“How does that not look like they’re stupid?’’ she continued. “But you forget how much linguistic information is conveyed auditorily when you’re a little kid.’’
For Thuc Ha Tran, 17, who came to the Horace Mann School in 2007, much of her language education came from peers. She was 10 years old when she arrived, knowing only snatches of Vietnamese Sign Language, which is completely different from the American equivalent.
“The other kids – they helped me so much,’’ Thuc Ha said in sign language last month. “I learned to sign, little by little. Now I feel like I have an awakening moment of, ‘Aha!’ ’’
Once the students start communicating, Bennie said, they never want to stop. They beg teachers to hang out in the classroom during lunch to chat. And they dread the start of summer vacation. “Many of them sit at home, bored, for most of the summer,’’ Bennie said.
Even as students gain fluency in sign language and written English, they can’t communicate with family members who have not invested the time to learn American Sign Language.
Parent-teacher-student conferences often involve two interpreters: One translates from the students’ American Sign Language to English, and the other translates English into the parents’ language.
Students anticipate these meetings, creating a list of questions they want to ask their parents: What’s the name of that food we eat every night? Why did my sister move away?
In some cases, teachers advocate for the students, urging parents not to dismiss their child’s capabilities.
When 16-year-old Oscar Coello’s teachers first suggested that he ride the MBTA to school, his mother, Maria Cerna, balked.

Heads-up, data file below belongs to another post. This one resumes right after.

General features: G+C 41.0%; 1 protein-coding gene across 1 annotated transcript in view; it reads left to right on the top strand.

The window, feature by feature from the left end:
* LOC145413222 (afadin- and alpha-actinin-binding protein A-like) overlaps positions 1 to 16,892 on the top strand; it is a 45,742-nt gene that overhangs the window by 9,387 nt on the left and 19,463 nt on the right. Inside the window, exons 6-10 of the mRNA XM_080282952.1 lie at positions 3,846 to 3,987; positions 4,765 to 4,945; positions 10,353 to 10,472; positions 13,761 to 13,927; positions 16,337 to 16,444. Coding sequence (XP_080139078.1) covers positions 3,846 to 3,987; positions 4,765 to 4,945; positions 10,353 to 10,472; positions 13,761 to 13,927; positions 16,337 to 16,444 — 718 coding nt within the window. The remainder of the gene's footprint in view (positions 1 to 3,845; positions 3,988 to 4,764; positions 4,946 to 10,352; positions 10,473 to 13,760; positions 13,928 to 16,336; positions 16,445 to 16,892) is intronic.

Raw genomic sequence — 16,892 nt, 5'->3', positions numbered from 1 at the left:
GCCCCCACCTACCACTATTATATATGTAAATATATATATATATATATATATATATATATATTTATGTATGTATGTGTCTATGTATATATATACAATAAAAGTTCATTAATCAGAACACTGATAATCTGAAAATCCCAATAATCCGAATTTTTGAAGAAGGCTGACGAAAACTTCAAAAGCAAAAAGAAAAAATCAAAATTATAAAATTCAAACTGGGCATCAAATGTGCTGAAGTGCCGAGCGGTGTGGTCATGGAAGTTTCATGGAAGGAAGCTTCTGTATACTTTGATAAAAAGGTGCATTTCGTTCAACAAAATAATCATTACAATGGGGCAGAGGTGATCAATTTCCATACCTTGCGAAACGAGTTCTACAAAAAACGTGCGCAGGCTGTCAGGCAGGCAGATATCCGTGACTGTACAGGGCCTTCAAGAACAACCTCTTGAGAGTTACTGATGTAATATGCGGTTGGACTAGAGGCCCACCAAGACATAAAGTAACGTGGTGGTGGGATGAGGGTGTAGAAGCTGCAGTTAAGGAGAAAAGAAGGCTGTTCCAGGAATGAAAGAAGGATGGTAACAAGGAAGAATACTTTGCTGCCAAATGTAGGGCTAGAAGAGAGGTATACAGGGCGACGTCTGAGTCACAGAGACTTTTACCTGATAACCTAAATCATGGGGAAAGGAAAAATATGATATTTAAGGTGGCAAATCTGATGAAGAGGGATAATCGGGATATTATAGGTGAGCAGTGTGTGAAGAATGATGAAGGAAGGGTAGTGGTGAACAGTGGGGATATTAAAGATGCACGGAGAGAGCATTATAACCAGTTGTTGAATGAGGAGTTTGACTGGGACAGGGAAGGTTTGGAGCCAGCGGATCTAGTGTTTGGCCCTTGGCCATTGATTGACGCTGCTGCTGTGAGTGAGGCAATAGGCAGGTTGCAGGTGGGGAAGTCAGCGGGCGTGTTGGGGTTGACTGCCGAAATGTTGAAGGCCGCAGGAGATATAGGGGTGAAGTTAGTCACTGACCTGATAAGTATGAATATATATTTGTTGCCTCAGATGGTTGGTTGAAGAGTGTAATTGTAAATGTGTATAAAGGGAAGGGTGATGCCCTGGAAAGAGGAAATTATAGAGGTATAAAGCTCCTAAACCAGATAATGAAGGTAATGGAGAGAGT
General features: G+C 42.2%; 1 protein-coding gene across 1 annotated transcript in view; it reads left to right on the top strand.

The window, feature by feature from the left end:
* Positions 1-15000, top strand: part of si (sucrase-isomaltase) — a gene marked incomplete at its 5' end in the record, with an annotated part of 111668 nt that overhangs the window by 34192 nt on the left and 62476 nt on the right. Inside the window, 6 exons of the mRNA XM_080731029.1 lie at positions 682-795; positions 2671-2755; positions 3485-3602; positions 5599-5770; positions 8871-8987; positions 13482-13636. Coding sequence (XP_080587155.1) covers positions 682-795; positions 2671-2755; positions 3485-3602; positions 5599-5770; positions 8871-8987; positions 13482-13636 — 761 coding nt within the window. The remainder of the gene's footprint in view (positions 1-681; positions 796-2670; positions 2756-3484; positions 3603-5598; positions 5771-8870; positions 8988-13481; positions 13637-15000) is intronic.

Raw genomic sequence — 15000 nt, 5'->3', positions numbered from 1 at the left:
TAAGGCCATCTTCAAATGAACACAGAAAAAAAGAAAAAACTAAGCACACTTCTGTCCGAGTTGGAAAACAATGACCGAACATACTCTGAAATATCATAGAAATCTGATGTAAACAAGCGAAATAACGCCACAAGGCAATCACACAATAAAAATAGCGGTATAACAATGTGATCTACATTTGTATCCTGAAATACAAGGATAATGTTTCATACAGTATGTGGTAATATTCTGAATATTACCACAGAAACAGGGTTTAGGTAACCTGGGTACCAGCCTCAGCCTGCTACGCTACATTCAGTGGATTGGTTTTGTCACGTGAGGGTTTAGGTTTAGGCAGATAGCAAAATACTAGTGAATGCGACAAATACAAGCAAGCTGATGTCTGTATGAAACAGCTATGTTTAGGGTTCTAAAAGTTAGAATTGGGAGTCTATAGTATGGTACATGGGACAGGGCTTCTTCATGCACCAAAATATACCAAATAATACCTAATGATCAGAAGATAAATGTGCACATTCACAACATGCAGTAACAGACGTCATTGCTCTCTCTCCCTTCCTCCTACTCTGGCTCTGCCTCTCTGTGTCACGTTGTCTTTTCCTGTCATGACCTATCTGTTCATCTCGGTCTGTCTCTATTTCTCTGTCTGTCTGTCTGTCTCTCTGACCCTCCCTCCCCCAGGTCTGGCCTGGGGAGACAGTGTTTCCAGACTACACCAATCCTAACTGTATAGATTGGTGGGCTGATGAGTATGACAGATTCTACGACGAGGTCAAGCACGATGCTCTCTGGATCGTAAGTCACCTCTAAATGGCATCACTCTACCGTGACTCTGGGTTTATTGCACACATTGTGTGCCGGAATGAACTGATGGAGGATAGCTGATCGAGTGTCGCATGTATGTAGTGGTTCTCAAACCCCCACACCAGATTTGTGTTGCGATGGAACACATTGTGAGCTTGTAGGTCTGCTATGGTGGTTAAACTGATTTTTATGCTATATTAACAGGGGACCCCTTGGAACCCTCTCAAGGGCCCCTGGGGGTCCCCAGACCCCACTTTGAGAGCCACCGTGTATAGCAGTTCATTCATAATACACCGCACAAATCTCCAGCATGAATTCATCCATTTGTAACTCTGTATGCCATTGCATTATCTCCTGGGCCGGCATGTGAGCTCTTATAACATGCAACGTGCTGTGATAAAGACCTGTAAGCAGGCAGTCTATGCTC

“We said, ‘Oh, no, he’s going to get lost,’ ’’ said Cerna, in Spanish. “Now he goes all over Boston.’’
A shared language, Burns said, is the largest barrier to parents’ understanding the capabilities and talents of their children.
“If you don’t know how to communicate with your child very easily, then you don’t really know them. I meet parents and say, ‘Do you know how funny your child is?’ And they’re like, ‘Really? I didn’t know that,’ ’’ Burns said.“The parents regret it, too,’’ she said. “It’s hard to watch another adult interact with your kids in a way that you can’t.’’Learning American Sign Language has made all the difference for parents like Marisol Rondon, of Dorchester, whose son Maximo started at the Horace Mann School eight years ago. She took a few classes and, although she is not fluent, being able to share a language with her son has allowed her to know him better.
In the Dominican Republic, she said, people assumed her child would end up homeless or a burden on his family. She urges other immigrant parents to shake that attitude: “I feel sad because the parents make the kids feel like they are less.’’
Alzate-Medina lives with his aunt, and they have trouble communicating. Mostly, he sends her text messages in broken English, asking if he can stay out past dinner. He tried to teach his aunt some signs, but she holds down several jobs and is too busy to learn.
“Because of the communication barrier, there is very limited talking between us,’’ Alzate-Medina said. “I don’t really know her personality that well.’’
On Jan. 27, two days before his 22d birthday, Alzate-Medina had his last day of school.
(Special-education students are entitled to public schooling only through the age of 21.)
Now, he’s hoping to get a visa, which might lead to a job. His dreams: Go to college. Become an American citizen. Maybe start his own business and hire deaf employees.
But he wishes he had more time in the LEAP program. Now that he’s no longer in the classroom, he has nobody to talk to.
Posted by: sbilingual | March 12, 2012